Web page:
It is know that Borromean rings can be detected by Milnor invariant
$$ \bar{\mu}(\gamma_1,\gamma_2,\gamma_3)= \# (\Sigma_1 \cap \Sigma_2 \cap \Sigma_3)-\frac{1}{2}\sum_{I,J,K}\epsilon_{IJK} \sum_{\scriptsize\begin{array}{c}a\in \gamma_{I}\cap \Sigma_K \\ b\in \gamma_{I}\cap \Sigma_J\\ x_a>x_b \end{array}}(-1)^{\epsilon(a)+\epsilon(b)} $$ or Milnor's triple linking number. See Refs:

  • B. Mellor and P. Melvin, A geometric interpretation of milnor’s triple linking numbers, Algebraic & Geometric Topology 3 (2003) 557–568, [math/0110001].

  • Braiding Statistics and Link Invariants of Bosonic/Fermionic Topological Quantum Matter in 2+1 and 3+1 dimensions Putrov, Wang, Yau; 2016 Annals Phys. 384 (2017) 254-287 (2017-09) DOI: 10.1016/j.aop.2017.06.019 e-Print: https://arxiv.org/abs/1612.09298

enter image description here

From 1612.09298: It is easy to evaluate for the Borromean rings link. Consider realization of Borromean rings shown in Figure with natural choice of Seifert surfaces $\Sigma_I$ lying in three pairwise orthogonal planes. It is easy to see that the first term in is $1$ while all other terms vanish. Terms are defined in 1612.09298.

My question: The above well-known Milnor invariant is evaluated in $S^3$, and there are three $S^1$ circles. Can we define a link invariant, such that we have a set of Borromean lines (three of $R^1$) link in a infinite larger space $R^3$? (I think I can define the 3 lines along the $T^3$ via a surgery.) But I wish to have the following conditions satisfy:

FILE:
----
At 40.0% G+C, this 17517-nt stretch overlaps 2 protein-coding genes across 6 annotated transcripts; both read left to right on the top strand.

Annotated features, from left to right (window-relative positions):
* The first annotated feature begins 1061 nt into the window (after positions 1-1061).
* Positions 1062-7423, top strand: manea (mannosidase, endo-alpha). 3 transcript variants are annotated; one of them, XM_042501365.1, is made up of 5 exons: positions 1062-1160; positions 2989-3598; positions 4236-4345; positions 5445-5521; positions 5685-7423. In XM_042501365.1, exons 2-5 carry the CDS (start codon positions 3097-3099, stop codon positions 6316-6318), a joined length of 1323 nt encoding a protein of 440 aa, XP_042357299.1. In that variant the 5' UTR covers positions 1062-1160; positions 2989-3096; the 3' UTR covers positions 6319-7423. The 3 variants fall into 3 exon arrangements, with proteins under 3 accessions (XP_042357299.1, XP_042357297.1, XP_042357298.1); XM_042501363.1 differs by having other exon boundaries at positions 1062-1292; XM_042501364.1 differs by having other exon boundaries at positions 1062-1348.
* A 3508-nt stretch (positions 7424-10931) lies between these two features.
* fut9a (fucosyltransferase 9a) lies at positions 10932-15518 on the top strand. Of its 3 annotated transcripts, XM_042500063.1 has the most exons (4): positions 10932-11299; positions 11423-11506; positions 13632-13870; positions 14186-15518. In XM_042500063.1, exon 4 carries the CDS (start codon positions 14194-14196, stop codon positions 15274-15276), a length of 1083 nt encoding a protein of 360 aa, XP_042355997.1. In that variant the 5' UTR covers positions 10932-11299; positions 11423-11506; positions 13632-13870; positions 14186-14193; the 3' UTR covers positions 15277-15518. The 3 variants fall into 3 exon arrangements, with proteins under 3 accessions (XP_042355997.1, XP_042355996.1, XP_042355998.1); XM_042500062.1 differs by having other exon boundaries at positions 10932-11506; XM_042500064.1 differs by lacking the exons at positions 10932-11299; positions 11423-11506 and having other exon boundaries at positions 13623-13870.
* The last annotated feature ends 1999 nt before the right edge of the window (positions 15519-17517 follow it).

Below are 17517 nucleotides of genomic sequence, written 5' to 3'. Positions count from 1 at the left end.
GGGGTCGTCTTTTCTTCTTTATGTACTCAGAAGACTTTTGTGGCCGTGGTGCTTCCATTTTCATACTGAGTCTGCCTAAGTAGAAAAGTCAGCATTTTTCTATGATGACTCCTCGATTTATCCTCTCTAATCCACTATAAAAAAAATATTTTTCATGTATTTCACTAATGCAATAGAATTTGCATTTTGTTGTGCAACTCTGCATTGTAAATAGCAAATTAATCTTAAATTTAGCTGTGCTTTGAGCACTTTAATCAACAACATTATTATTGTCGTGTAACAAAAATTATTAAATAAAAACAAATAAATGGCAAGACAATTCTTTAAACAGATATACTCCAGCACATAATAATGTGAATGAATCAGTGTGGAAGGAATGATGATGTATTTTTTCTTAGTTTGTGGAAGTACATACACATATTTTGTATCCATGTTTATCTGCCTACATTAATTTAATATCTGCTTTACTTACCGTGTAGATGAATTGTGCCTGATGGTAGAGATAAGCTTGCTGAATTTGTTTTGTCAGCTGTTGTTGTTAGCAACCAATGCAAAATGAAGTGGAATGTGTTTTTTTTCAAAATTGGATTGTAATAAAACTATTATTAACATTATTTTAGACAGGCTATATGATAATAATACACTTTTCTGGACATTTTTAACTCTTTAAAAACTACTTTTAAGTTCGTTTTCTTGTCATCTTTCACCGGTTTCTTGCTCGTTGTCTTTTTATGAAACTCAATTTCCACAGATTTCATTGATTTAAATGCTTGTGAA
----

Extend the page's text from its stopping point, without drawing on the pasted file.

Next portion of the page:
• triple linking number defined in $R^3$.

  • The three $R^1$ lines are extended in infinity in the space $R^3$.

  • the three $R^1$ are linked in the similar manner as Borromean rings (or lines).

Comments added: For instance, two $S^1$ circles in $R^3$ can form a Hopf link. One can stretch one $S^1$ into two parallel $R^1$ lines in $x$ direction. And we further stretch the other $S^1$ into two parallel $R^1$ lines in $y$ direction, where one of the $y$ line lies in between the two $x$ lines. These four $R^1$ lines form nontrivial linking, which we interpret as an infinite version of the Hopf link. Our question is whether there exists an infinite version of the Borromean ring.

Any Refs/comments are welcome!

If the answer is negative, can we give a proof for impossibility?

  • $\begingroup$ I'm maybe missing something, but there are no obstructions that would limit three mutually nonintersecting, mutually non-parallel $\mathbb{R}^1$ lines from winding up in any configuration whatsoever, so there's no way of distinguishing 'linked' from 'unlinked' lines in a way that would be invariant even under linear transformations. $\endgroup$ – Steven Stadnicki Sep 11 at 20:47
  • 1
    $\begingroup$ @StevenStadnicki Thanks! A comment is added in the end, which explains what we mean by $R^1$ lines forming a Hopf link. The question is then about an analogous version for Borromean ring. $\endgroup$ – user34104 Sep 11 at 21:19
  • $\begingroup$ Thank you - the comment is very helpful! Note that just like in the Hopf case, you'll likely need to use two copies of $\mathbb{R}^1$ for each circle, so you may want to talk about six copies of $\mathbb{R}^1$, not three... $\endgroup$ – Steven Stadnicki Sep 12 at 3:02

Your Answer

By clicking “Post Your Answer”, you agree to our terms of service, privacy policy and cookie policy

Browse other questions tagged or ask your own question.